At the federal level this year, Congress has passed, and the president has signed, an appropriations agreement that included bipartisan legislation reauthorizing the FCC and spurring the development of next-generation wireless services, says Senator Jerry Moran, R-Kan. “This legislation, which included $600 million to USDA [U.S. Department of Agriculture] for a rural broadband pilot program, streamlines broadband expansion in rural America and reaffirms Congress’ commitment to telecommunications infrastructure.” 

Also this year, a precision ag connectivity act has been introduced in both the House and the Senate. “Basically, what it will do is start a task force between the FCC and USDA to look at how precision broadband connectivity in rural America can increase and enhance ag,” Carpenter says. “That has been one of the things that we’ve been pushing for on Capitol Hill.” 

In January, the USDA also released the Agriculture and Rural Prosperity Taskforce Report, which identified more than 100 recommendations to help improve life in rural America. The recommendations, which include legislative, regulatory and policy changes, center around e-connectivity as well as quality of life, rural workforce, technology and economic development. 



Rural Broadband in Action

At Ag Connections, located in rural Murray, Kentucky, the recent introduction of broadband access has been a game changer. “It's allowed us to continue to have our office in our rural location and grow our company,” Bogle says. “We get 40 or 50 calls a day from growers, and we need to remotely connect to them and give them training and advice.”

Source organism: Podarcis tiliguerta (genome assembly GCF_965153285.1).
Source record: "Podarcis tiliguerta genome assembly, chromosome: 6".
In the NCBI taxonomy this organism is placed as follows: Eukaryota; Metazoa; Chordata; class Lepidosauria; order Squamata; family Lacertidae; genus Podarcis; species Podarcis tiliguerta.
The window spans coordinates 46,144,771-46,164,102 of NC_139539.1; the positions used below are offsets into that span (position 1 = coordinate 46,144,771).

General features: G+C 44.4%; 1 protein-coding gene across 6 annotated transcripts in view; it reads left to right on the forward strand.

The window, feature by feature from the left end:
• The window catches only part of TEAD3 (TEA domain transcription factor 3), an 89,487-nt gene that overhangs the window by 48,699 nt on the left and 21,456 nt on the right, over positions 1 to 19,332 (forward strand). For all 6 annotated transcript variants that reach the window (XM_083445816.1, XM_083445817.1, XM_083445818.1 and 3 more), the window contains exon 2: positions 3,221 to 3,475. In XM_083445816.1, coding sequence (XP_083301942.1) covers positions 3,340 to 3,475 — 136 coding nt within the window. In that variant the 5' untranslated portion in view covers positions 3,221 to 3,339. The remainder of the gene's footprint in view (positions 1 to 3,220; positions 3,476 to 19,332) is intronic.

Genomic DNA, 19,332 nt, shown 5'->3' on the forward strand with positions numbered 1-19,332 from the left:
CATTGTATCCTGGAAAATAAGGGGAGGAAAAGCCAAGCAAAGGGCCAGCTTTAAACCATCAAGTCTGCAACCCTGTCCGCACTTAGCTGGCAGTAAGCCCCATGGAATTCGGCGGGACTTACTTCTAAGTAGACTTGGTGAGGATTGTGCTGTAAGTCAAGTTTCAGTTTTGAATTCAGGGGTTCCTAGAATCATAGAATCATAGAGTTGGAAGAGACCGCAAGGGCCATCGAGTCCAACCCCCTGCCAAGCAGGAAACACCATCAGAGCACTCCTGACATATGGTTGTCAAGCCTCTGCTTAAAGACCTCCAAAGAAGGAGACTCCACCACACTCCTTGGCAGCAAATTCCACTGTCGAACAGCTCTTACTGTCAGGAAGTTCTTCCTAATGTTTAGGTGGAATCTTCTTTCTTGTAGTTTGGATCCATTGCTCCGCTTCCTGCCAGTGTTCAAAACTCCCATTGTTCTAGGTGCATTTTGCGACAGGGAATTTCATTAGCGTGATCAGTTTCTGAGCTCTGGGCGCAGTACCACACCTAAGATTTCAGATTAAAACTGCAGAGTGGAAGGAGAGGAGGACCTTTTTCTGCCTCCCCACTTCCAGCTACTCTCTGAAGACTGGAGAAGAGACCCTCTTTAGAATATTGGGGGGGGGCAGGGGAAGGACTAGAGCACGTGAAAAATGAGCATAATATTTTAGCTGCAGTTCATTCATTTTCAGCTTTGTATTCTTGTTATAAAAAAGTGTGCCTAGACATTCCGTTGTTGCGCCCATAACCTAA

Those customers are using Land.db®, a state-of-the-art record keeping and farm-management system that’s part of the Syngenta AgriEdge Excelsior® program. The software allows growers to create maps of their fields, record product use and measure performance across their fields. “It also helps them meet regulatory compliance and communicate with business partners, like landlords,” Bogle says. 

Knowing many customers don’t have broadband access yet, Ag Connections created Land.db with the capability to work offline when necessary. “A grower can still enter information into the system, whether it’s scouting information, application information, anything they’re doing in that field,” says Aaron Deardorff, head of digital agriculture solutions at Syngenta. “Then once they travel to an area that has connectivity, all of that data will be sent into the cloud system that Land.db is built on, and the grower can access it on his or her phone or laptop.” 

But many of today’s ag technologies are not able to work offline, which is why so many individuals and groups are working toward greater access. “Closing the digital divide and giving rural communities and members of our ag community broadband access will help ensure that those in rural areas can connect to internet users worldwide, succeed in the online economy and partake of educational opportunities that enable them to find future entrepreneurial success,” Senator Moran says. “The ability of our rural communities to be economically competitive is strengthened by broadband access.”